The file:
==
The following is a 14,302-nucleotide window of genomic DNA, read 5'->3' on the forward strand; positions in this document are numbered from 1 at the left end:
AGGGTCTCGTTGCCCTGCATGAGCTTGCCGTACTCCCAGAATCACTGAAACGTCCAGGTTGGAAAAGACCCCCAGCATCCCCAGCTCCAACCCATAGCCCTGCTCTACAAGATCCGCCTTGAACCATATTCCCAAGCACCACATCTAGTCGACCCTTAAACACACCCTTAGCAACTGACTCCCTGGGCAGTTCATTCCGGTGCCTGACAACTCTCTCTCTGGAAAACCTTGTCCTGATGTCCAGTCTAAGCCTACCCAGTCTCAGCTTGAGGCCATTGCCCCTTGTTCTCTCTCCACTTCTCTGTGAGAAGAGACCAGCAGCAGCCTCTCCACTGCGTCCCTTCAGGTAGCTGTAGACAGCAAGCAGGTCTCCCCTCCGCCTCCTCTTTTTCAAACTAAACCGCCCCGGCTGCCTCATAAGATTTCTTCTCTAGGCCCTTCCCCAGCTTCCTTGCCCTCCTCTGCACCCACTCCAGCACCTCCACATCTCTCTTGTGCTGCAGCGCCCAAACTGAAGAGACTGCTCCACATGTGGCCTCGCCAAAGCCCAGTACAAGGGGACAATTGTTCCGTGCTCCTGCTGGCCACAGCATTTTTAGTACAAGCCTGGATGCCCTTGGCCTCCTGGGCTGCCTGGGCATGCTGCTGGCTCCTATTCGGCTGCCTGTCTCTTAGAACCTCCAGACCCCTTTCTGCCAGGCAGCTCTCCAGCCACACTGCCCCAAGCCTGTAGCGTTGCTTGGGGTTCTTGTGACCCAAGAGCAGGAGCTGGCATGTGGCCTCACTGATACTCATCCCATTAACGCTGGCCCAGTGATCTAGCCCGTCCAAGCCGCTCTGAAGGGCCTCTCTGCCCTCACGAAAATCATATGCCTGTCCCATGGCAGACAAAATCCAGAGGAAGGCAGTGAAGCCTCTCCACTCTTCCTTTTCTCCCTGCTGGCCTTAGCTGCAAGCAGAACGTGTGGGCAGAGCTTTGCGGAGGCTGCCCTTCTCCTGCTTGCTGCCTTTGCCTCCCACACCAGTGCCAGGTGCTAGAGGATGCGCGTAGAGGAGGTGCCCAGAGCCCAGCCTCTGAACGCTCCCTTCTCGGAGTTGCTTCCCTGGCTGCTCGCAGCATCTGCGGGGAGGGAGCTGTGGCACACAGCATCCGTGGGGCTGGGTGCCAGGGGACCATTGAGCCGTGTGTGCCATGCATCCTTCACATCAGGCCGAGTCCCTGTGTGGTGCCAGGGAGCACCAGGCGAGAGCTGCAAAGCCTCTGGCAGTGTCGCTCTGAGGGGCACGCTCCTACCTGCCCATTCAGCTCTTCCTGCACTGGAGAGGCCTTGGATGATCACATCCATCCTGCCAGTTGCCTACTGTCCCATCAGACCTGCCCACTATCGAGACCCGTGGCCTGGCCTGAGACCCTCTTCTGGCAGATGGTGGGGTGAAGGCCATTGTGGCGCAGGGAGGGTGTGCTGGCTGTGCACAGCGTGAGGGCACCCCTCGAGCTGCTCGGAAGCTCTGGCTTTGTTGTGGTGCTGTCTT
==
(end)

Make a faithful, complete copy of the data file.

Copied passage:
The following is a 14,302-nucleotide window of genomic DNA, read 5'->3' on the forward strand; positions in this document are numbered from 1 at the left end:
AGGGTCTCGTTGCCCTGCATGAGCTTGCCGTACTCCCAGAATCACTGAAACGTCCAGGTTGGAAAAGACCCCCAGCATCCCCAGCTCCAACCCATAGCCCTGCTCTACAAGATCCGCCTTGAACCATATTCCCAAGCACCACATCTAGTCGACCCTTAAACACACCCTTAGCAACTGACTCCCTGGGCAGTTCATTCCGGTGCCTGACAACTCTCTCTCTGGAAAACCTTGTCCTGATGTCCAGTCTAAGCCTACCCAGTCTCAGCTTGAGGCCATTGCCCCTTGTTCTCTCTCCACTTCTCTGTGAGAAGAGACCAGCAGCAGCCTCTCCACTGCGTCCCTTCAGGTAGCTGTAGACAGCAAGCAGGTCTCCCCTCCGCCTCCTCTTTTTCAAACTAAACCGCCCCGGCTGCCTCATAAGATTTCTTCTCTAGGCCCTTCCCCAGCTTCCTTGCCCTCCTCTGCACCCACTCCAGCACCTCCACATCTCTCTTGTGCTGCAGCGCCCAAACTGAAGAGACTGCTCCACATGTGGCCTCGCCAAAGCCCAGTACAAGGGGACAATTGTTCCGTGCTCCTGCTGGCCACAGCATTTTTAGTACAAGCCTGGATGCCCTTGGCCTCCTGGGCTGCCTGGGCATGCTGCTGGCTCCTATTCGGCTGCCTGTCTCTTAGAACCTCCAGACCCCTTTCTGCCAGGCAGCTCTCCAGCCACACTGCCCCAAGCCTGTAGCGTTGCTTGGGGTTCTTGTGACCCAAGAGCAGGAGCTGGCATGTGGCCTCACTGATACTCATCCCATTAACGCTGGCCCAGTGATCTAGCCCGTCCAAGCCGCTCTGAAGGGCCTCTCTGCCCTCACGAAAATCATATGCCTGTCCCATGGCAGACAAAATCCAGAGGAAGGCAGTGAAGCCTCTCCACTCTTCCTTTTCTCCCTGCTGGCCTTAGCTGCAAGCAGAACGTGTGGGCAGAGCTTTGCGGAGGCTGCCCTTCTCCTGCTTGCTGCCTTTGCCTCCCACACCAGTGCCAGGTGCTAGAGGATGCGCGTAGAGGAGGTGCCCAGAGCCCAGCCTCTGAACGCTCCCTTCTCGGAGTTGCTTCCCTGGCTGCTCGCAGCATCTGCGGGGAGGGAGCTGTGGCACACAGCATCCGTGGGGCTGGGTGCCAGGGGACCATTGAGCCGTGTGTGCCATGCATCCTTCACATCAGGCCGAGTCCCTGTGTGGTGCCAGGGAGCACCAGGCGAGAGCTGCAAAGCCTCTGGCAGTGTCGCTCTGAGGGGCACGCTCCTACCTGCCCATTCAGCTCTTCCTGCACTGGAGAGGCCTTGGATGATCACATCCATCCTGCCAGTTGCCTACTGTCCCATCAGACCTGCCCACTATCGAGACCCGTGGCCTGGCCTGAGACCCTCTTCTGGCAGATGGTGGGGTGAAGGCCATTGTGGCGCAGGGAGGGTGTGCTGGCTGTGCACAGCGTGAGGGCACCCCTCGAGCTGCTCGGAAGCTCTGGCTTTGTTGTGGTGCTGTCTT